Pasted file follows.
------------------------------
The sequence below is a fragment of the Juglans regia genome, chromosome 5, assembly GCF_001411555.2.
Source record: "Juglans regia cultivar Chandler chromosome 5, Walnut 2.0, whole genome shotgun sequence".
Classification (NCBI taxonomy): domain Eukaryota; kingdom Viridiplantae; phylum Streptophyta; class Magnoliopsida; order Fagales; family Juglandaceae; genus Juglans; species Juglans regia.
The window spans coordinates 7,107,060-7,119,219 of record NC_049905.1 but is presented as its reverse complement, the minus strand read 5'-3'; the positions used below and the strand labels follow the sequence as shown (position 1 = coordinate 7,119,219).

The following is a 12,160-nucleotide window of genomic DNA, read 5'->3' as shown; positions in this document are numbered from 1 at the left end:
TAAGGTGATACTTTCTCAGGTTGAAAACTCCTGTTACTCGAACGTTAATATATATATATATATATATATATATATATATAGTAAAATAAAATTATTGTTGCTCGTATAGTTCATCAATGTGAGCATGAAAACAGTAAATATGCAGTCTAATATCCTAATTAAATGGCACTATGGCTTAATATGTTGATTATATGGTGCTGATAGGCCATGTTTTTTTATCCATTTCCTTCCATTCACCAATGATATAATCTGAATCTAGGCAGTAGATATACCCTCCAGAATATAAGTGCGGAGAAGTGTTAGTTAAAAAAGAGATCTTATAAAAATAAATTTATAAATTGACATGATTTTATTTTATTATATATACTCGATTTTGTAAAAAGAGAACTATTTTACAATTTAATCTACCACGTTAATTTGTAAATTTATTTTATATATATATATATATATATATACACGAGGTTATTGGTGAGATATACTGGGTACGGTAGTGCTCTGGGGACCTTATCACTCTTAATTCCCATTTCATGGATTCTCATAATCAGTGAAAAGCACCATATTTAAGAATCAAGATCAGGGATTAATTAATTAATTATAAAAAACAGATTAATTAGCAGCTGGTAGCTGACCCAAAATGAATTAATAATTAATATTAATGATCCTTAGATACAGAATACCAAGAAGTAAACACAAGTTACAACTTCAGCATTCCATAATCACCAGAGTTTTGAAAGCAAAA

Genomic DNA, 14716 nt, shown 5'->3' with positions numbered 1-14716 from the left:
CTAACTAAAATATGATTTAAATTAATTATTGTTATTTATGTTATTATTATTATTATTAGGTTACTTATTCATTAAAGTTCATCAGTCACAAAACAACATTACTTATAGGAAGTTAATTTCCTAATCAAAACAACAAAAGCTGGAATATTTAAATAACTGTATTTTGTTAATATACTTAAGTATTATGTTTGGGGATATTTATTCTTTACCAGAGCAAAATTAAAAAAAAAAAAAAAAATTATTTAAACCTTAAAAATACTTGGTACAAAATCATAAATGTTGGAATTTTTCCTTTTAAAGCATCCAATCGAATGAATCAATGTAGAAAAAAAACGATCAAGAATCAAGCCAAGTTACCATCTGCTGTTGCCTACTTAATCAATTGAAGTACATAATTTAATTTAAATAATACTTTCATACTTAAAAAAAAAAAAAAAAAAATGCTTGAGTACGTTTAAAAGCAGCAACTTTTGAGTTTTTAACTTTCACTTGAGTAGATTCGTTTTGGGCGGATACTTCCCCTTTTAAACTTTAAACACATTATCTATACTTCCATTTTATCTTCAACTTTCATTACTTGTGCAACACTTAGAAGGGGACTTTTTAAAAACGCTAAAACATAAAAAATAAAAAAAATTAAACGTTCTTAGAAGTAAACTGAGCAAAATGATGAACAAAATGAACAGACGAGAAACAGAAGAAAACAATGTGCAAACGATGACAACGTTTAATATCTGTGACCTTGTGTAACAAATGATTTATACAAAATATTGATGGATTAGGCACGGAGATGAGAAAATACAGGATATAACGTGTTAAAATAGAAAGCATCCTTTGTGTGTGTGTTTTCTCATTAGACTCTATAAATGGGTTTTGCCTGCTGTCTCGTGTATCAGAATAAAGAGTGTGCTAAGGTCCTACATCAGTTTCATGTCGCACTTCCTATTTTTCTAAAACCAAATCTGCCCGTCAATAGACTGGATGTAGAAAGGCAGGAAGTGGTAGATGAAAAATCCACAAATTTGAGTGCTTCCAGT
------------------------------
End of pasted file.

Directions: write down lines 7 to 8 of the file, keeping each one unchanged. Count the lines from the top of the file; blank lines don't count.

Genomic DNA, 14716 nt, shown 5'->3' with positions numbered 1-14716 from the left:
CTAACTAAAATATGATTTAAATTAATTATTGTTATTTATGTTATTATTATTATTATTAGGTTACTTATTCATTAAAGTTCATCAGTCACAAAACAACATTACTTATAGGAAGTTAATTTCCTAATCAAAACAACAAAAGCTGGAATATTTAAATAACTGTATTTTGTTAATATACTTAAGTATTATGTTTGGGGATATTTATTCTTTACCAGAGCAAAATTAAAAAAAAAAAAAAAAATTATTTAAACCTTAAAAATACTTGGTACAAAATCATAAATGTTGGAATTTTTCCTTTTAAAGCATCCAATCGAATGAATCAATGTAGAAAAAAAACGATCAAGAATCAAGCCAAGTTACCATCTGCTGTTGCCTACTTAATCAATTGAAGTACATAATTTAATTTAAATAATACTTTCATACTTAAAAAAAAAAAAAAAAAAATGCTTGAGTACGTTTAAAAGCAGCAACTTTTGAGTTTTTAACTTTCACTTGAGTAGATTCGTTTTGGGCGGATACTTCCCCTTTTAAACTTTAAACACATTATCTATACTTCCATTTTATCTTCAACTTTCATTACTTGTGCAACACTTAGAAGGGGACTTTTTAAAAACGCTAAAACATAAAAAATAAAAAAAATTAAACGTTCTTAGAAGTAAACTGAGCAAAATGATGAACAAAATGAACAGACGAGAAACAGAAGAAAACAATGTGCAAACGATGACAACGTTTAATATCTGTGACCTTGTGTAACAAATGATTTATACAAAATATTGATGGATTAGGCACGGAGATGAGAAAATACAGGATATAACGTGTTAAAATAGAAAGCATCCTTTGTGTGTGTGTTTTCTCATTAGACTCTATAAATGGGTTTTGCCTGCTGTCTCGTGTATCAGAATAAAGAGTGTGCTAAGGTCCTACATCAGTTTCATGTCGCACTTCCTATTTTTCTAAAACCAAATCTGCCCGTCAATAGACTGGATGTAGAAAGGCAGGAAGTGGTAGATGAAAAATCCACAAATTTGAGTGCTTCCAGT